New Animal Welfare Law Could Make Bacon Disappear in California

According to reports, bacon could very well disappear in California thanks to a new animal welfare law.

At the start of 2022, California will adopt an animal welfare proposition overwhelmingly approved by voters back in 2018 that will require more space for breeding pigs, egg-laying chickens and veal calves. Although it is unclear how exactly the law will be enforced, pork producers in and out of the state will need to invest in 15 percent more space per animal for a farm of 1,000 pigs to legally sell meat in California.

Rabobank, a global food and agriculture financial services company, notes that California consumes 255 million pounds of pork a month but the state itself only produces 45 million pounds of pork. It is important to note that only four percent of pork producers in the state meet the standards of the new animal welfare law with the impending supply drop bacon prices would soar 60 percent (from $6 to $9.60 USD) a noticeable increase for households but even greater for restaurants.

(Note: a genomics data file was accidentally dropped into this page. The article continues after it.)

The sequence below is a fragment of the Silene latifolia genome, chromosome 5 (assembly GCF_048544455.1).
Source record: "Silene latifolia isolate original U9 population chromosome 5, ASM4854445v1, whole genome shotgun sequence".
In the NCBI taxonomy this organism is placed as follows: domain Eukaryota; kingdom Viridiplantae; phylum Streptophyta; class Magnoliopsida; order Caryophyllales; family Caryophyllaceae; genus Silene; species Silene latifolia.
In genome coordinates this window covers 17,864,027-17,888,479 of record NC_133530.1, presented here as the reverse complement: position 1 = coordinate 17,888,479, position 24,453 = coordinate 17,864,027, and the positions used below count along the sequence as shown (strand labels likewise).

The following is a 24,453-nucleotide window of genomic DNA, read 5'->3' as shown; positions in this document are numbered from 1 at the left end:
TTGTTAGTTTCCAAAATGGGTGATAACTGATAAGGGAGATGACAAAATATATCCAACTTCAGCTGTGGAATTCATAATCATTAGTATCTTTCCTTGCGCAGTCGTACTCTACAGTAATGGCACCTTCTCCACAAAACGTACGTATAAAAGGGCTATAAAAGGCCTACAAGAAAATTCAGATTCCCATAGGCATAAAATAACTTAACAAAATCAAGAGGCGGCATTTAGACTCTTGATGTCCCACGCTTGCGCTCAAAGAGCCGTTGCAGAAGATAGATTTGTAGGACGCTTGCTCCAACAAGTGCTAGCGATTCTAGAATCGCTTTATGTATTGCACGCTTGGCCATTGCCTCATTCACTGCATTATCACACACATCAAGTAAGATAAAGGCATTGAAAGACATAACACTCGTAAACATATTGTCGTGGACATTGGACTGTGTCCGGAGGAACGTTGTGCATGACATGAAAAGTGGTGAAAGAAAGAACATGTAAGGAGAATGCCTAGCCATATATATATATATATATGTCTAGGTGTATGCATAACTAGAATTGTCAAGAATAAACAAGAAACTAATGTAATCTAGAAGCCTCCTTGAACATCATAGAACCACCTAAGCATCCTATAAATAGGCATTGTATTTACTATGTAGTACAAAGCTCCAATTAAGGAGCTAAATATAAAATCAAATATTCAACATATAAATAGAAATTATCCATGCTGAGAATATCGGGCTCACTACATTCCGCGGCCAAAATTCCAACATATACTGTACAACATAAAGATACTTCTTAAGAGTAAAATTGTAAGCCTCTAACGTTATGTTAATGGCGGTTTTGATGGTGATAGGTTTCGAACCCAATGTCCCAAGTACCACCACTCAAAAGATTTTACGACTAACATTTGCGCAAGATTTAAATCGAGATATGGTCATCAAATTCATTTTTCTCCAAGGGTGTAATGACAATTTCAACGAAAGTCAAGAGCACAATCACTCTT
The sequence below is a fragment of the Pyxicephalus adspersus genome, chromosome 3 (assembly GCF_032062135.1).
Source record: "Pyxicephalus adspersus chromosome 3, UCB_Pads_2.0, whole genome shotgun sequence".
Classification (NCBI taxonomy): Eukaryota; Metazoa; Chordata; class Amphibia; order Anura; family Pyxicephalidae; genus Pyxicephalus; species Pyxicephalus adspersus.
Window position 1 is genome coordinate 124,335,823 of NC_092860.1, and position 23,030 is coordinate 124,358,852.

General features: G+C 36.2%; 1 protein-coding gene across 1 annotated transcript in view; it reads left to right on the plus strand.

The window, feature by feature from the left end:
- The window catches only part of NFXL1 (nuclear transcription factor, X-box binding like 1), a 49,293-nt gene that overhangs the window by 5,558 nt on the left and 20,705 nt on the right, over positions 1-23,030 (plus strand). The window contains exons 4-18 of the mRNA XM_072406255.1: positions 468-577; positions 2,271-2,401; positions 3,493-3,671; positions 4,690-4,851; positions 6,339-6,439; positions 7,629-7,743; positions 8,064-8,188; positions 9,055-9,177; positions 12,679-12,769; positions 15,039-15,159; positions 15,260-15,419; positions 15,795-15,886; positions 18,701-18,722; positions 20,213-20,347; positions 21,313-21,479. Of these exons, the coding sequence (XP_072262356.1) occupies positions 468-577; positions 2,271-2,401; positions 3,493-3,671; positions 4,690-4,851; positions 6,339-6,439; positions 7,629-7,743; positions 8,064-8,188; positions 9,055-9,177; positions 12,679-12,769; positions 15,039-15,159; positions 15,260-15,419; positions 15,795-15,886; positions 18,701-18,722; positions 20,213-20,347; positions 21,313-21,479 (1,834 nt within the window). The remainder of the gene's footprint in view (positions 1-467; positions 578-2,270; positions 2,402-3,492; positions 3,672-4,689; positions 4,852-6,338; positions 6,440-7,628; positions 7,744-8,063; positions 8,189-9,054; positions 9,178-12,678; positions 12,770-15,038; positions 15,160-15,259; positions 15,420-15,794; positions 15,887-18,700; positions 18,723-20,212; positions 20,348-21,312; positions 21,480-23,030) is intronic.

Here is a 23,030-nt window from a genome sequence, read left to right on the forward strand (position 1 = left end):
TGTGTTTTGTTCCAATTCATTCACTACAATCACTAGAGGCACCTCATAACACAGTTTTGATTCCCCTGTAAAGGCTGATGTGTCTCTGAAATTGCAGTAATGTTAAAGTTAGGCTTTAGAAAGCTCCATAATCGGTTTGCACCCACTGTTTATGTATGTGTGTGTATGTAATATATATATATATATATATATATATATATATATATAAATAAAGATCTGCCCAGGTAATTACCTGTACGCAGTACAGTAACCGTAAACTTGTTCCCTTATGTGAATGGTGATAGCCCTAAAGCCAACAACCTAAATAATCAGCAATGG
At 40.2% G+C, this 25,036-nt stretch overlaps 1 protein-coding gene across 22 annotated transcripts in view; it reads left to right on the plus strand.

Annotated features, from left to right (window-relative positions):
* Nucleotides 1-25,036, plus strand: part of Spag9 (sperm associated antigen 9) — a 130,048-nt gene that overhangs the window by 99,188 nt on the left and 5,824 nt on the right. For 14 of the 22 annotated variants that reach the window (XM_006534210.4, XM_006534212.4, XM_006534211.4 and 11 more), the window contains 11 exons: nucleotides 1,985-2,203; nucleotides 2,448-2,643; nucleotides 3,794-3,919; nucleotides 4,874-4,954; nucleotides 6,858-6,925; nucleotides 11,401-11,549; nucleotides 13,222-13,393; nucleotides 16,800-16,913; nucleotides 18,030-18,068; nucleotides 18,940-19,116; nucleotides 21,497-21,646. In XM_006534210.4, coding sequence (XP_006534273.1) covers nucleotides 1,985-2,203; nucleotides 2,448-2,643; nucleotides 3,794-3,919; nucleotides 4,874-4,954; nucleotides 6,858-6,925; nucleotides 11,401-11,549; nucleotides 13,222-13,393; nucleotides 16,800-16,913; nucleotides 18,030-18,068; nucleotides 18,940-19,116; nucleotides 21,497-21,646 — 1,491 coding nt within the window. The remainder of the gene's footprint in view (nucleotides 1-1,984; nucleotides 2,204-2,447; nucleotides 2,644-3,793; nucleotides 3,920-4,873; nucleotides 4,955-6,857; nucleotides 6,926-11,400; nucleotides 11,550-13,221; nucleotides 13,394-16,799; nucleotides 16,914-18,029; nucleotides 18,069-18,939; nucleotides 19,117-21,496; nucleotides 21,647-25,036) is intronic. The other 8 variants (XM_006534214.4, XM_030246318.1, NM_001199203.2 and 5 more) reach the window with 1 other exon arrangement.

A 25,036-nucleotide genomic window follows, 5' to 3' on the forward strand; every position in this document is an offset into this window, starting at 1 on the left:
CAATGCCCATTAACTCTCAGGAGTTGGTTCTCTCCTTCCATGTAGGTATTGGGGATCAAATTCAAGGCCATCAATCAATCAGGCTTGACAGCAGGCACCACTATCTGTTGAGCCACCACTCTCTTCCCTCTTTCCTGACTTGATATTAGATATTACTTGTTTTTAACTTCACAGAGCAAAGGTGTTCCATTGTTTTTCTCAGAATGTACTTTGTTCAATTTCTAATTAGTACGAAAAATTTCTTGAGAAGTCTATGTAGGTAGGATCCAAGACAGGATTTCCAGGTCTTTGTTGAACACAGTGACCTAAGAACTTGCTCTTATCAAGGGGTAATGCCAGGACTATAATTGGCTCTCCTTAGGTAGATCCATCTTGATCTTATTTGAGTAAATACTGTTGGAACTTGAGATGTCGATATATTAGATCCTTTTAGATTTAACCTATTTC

Speaking to the Associated Press, the California Department of Food and Agriculture noted that ” the law itself cannot be changed by regulations and the law has been in place since the Farm Animal Confinement Proposition (Prop 12) passed by a wide margin in 2018.” The only solutions would be for courts to intervene or the state to allow non-compliant pork to be sold.

For more food and beverage news, McDonald’s Singapore readies Crispy Hainanese Chicken Burger.
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